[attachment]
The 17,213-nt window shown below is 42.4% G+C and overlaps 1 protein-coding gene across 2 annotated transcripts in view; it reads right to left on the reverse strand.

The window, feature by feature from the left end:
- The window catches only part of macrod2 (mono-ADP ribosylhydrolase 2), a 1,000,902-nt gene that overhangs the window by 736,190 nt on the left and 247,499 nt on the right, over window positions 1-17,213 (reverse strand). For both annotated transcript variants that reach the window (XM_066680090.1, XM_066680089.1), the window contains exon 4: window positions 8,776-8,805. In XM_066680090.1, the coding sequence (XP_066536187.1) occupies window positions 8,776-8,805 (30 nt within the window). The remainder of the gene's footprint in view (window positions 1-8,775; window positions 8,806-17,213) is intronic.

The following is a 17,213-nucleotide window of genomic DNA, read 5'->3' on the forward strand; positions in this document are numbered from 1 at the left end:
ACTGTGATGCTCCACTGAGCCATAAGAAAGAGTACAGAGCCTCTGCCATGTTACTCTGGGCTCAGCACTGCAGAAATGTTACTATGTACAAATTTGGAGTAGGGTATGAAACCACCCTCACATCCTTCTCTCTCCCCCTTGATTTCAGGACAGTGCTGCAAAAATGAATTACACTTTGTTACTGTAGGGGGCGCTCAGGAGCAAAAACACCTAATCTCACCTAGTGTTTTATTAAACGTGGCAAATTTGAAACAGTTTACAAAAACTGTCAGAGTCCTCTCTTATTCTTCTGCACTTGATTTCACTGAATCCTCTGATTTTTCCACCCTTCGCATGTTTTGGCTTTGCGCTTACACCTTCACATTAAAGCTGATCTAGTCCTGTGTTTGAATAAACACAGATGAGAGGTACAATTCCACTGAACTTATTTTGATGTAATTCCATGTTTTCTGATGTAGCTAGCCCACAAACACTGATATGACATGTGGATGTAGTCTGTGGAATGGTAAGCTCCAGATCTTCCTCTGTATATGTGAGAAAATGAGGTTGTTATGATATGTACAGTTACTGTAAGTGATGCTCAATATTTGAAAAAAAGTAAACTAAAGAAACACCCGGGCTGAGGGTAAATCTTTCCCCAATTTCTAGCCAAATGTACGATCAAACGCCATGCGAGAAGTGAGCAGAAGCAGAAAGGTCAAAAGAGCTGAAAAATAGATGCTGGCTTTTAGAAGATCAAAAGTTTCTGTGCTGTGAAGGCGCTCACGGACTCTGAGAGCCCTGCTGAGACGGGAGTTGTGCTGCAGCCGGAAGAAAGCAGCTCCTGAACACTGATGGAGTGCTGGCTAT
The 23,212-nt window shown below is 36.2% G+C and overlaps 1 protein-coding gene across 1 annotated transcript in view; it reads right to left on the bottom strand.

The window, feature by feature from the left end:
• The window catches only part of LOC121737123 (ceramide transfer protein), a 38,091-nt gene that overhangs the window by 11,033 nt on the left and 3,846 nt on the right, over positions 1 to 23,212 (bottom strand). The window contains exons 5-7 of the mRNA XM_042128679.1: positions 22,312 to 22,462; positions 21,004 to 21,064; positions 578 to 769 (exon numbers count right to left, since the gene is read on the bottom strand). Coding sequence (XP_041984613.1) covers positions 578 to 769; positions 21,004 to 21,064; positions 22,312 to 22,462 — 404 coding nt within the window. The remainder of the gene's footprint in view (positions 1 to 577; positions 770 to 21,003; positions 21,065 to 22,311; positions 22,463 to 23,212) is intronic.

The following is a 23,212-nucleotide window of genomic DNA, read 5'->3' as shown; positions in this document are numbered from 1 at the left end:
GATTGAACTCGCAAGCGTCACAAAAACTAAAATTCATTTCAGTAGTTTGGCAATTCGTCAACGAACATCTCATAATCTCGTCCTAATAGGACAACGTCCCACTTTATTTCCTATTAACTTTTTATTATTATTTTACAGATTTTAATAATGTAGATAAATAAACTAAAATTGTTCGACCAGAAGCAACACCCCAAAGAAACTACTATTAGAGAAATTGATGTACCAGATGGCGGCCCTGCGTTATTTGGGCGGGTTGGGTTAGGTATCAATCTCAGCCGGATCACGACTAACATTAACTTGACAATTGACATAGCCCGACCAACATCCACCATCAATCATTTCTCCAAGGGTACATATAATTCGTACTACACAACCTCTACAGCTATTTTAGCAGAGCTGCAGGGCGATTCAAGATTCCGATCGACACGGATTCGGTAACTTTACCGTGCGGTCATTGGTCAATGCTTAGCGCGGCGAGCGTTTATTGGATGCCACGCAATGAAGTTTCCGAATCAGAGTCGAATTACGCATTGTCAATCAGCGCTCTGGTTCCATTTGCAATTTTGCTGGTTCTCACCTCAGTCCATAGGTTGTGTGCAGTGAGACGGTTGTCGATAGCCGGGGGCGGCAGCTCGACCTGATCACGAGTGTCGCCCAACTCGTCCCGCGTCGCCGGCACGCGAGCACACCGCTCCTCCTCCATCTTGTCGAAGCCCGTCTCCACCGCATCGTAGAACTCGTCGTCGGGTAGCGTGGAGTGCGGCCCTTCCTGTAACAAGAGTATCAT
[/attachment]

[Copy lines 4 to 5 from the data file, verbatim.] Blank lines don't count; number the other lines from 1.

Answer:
The following is a 17,213-nucleotide window of genomic DNA, read 5'->3' on the forward strand; positions in this document are numbered from 1 at the left end:
ACTGTGATGCTCCACTGAGCCATAAGAAAGAGTACAGAGCCTCTGCCATGTTACTCTGGGCTCAGCACTGCAGAAATGTTACTATGTACAAATTTGGAGTAGGGTATGAAACCACCCTCACATCCTTCTCTCTCCCCCTTGATTTCAGGACAGTGCTGCAAAAATGAATTACACTTTGTTACTGTAGGGGGCGCTCAGGAGCAAAAACACCTAATCTCACCTAGTGTTTTATTAAACGTGGCAAATTTGAAACAGTTTACAAAAACTGTCAGAGTCCTCTCTTATTCTTCTGCACTTGATTTCACTGAATCCTCTGATTTTTCCACCCTTCGCATGTTTTGGCTTTGCGCTTACACCTTCACATTAAAGCTGATCTAGTCCTGTGTTTGAATAAACACAGATGAGAGGTACAATTCCACTGAACTTATTTTGATGTAATTCCATGTTTTCTGATGTAGCTAGCCCACAAACACTGATATGACATGTGGATGTAGTCTGTGGAATGGTAAGCTCCAGATCTTCCTCTGTATATGTGAGAAAATGAGGTTGTTATGATATGTACAGTTACTGTAAGTGATGCTCAATATTTGAAAAAAAGTAAACTAAAGAAACACCCGGGCTGAGGGTAAATCTTTCCCCAATTTCTAGCCAAATGTACGATCAAACGCCATGCGAGAAGTGAGCAGAAGCAGAAAGGTCAAAAGAGCTGAAAAATAGATGCTGGCTTTTAGAAGATCAAAAGTTTCTGTGCTGTGAAGGCGCTCACGGACTCTGAGAGCCCTGCTGAGACGGGAGTTGTGCTGCAGCCGGAAGAAAGCAGCTCCTGAACACTGATGGAGTGCTGGCTAT